After years of fighting the U.S. Department of Justice over the right to prevent merchants from steering customers to cheaper forms of payment, American Express, after losing a lawsuit last month, acquiesced this week, submitting a court-ordered proposal to alter some unlawful provisions within its merchant rules.
According to the Amex-proposed resolution, which DOJ blasted as inadequate, merchants that accept its cards would have to mind a litany of carve-outs and caveats if they choose to steer at the point of sale.
Among those, Amex proposed in a court filing dated March 23 that merchants could steer cardholders only to lower-cost "general purpose" credit or charge cards__thereby excluding generally cheaper debit cards, as well as alternative forms of payment.
Also, if a merchant chooses to steer, it would have to communicate to consumers that they accept American Express in addition to their preferred payment method, as per the company's proposal.
Amex also would require "reasonable advance notice from a merchant before it begins steering away from American Express after having not done so during the preceding twelve months," the proposal noted.
Further, Amex wants the right to terminate acceptance agreements with merchants that elect to steer.
Amex also wants the legal right to include in merchant agreements anti-steering provisions, as long as they are "individually" negotiated with merchants and not part of its "standard" agreement.
Some of Amex's proposed provisions could confound merchants, argued DOJ.
For example, Amex proposed merchants could engage only in "transaction-level steering," meaning they could encourage customers to use other cards only when a specific transaction is more expensive on Amex. Merchants would not be able to assume all Amex transactions cost more than those on competing networks, under the proposal.
While merchant fees for Visa and MasterCard products on average are less costly for merchants, some Amex products have average merchant fees lower than those of premium Visa and MasterCard cards.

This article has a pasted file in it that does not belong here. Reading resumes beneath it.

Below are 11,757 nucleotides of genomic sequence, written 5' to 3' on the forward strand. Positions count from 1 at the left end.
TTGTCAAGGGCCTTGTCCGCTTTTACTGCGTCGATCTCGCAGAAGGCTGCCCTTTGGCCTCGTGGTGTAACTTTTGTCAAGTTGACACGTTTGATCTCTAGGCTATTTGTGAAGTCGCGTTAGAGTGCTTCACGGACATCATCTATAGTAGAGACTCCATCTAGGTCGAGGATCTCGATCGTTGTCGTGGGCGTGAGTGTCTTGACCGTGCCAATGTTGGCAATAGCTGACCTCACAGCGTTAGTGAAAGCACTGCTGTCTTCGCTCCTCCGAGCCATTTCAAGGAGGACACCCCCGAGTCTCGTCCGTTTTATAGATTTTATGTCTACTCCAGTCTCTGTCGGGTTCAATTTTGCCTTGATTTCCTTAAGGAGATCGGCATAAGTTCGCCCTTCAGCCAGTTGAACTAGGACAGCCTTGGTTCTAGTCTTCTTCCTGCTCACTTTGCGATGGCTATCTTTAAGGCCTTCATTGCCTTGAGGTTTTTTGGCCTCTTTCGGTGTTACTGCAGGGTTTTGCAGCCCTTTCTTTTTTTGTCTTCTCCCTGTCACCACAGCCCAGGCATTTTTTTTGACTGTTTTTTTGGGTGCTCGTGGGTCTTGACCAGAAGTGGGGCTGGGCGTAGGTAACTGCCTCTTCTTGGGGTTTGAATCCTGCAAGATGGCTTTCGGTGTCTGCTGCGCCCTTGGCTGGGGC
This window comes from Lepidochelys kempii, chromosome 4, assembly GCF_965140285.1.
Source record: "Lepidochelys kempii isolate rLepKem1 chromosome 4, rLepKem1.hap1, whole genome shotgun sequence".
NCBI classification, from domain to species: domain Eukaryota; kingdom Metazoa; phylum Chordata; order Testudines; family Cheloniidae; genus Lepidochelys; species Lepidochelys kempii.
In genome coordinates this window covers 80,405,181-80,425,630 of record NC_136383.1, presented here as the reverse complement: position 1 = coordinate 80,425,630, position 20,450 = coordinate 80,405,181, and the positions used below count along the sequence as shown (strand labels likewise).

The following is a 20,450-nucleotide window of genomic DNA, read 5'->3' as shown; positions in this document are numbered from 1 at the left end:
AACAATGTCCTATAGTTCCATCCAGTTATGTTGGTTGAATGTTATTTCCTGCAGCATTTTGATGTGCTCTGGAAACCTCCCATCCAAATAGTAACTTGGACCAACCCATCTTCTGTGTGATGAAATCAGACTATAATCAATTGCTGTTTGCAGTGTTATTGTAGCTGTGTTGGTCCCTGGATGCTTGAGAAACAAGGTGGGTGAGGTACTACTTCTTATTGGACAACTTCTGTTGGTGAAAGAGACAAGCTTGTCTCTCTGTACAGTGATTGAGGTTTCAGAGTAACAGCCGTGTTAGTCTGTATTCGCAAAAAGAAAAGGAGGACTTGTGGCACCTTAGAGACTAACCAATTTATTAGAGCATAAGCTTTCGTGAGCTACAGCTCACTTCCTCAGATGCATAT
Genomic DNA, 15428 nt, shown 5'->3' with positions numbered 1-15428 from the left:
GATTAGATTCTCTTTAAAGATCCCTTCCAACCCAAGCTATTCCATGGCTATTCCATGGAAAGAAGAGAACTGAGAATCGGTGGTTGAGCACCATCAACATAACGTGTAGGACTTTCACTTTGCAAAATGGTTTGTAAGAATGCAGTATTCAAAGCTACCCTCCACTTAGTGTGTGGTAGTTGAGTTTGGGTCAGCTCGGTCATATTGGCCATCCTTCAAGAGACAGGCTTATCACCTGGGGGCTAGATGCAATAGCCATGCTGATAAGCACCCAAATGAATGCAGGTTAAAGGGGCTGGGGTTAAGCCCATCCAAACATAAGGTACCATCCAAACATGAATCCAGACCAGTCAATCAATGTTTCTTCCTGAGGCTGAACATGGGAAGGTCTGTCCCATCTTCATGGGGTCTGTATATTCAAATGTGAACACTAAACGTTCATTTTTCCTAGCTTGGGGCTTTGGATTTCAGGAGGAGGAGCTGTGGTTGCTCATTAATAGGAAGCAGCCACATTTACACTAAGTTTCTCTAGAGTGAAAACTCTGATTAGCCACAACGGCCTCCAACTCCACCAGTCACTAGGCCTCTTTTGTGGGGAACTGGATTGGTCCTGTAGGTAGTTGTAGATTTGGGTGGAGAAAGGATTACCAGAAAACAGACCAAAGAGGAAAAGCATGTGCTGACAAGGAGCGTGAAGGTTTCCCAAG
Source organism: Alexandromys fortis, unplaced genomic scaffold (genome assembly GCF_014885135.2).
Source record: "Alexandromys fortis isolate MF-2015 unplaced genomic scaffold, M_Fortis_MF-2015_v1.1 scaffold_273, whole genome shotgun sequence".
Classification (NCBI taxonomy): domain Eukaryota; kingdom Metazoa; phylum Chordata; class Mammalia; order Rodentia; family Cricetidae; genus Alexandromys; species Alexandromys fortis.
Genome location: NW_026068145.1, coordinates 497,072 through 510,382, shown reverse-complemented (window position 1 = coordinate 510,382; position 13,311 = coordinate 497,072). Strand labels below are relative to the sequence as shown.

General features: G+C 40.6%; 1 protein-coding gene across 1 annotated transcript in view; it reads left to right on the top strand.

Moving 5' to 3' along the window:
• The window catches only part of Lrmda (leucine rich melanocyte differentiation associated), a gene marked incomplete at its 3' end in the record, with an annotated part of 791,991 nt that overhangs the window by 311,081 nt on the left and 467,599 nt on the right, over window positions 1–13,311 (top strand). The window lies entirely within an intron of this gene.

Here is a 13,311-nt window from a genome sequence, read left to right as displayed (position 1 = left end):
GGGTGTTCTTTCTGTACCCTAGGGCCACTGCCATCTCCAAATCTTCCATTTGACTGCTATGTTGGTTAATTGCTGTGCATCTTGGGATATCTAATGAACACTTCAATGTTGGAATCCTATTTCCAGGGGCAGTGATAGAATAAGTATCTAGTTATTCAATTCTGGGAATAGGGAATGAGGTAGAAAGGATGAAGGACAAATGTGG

Amex also argued that steering cuts both ways: If merchants can steer, so can Amex. The firm proposed to preserve in a final judgment its right to steer cardholders to merchants "that provide a positive point-of sale experience for American Express." (DOJ noted that Amex already could do so and therefore would not need to include it in a final order.)
DOJ criticized Amex's proposals, arguing in court filings that the company's conditions and provisions do little to remedy the antitrust violations a federal judge in Brooklyn concluded Amex had violated.
At the behest of the judge, Amex and DOJ this month haggled over a negotiated agreement for the terms of the court-issued final judgment, exposing vastly differing perspectives.
While there were a few points of agreement, DOJ broadly rejected Amex's proposals, calling some "overly restrictive" or "unworkable." It asked the court to do the same.
"Amex has proposed a remedy that would perpetuate its suppression of competition," argued DOJ, which filed with the court its own set of proposals. "Rather than respect the court's decision and open up the market to competition, Amex would restrict and punish steering to the point that merchants might find no workable ways to reduce their acceptance costs."
The final order ultimately sits in the hands of the court. Further, Amex last month broadcast intentions to appeal the verdict.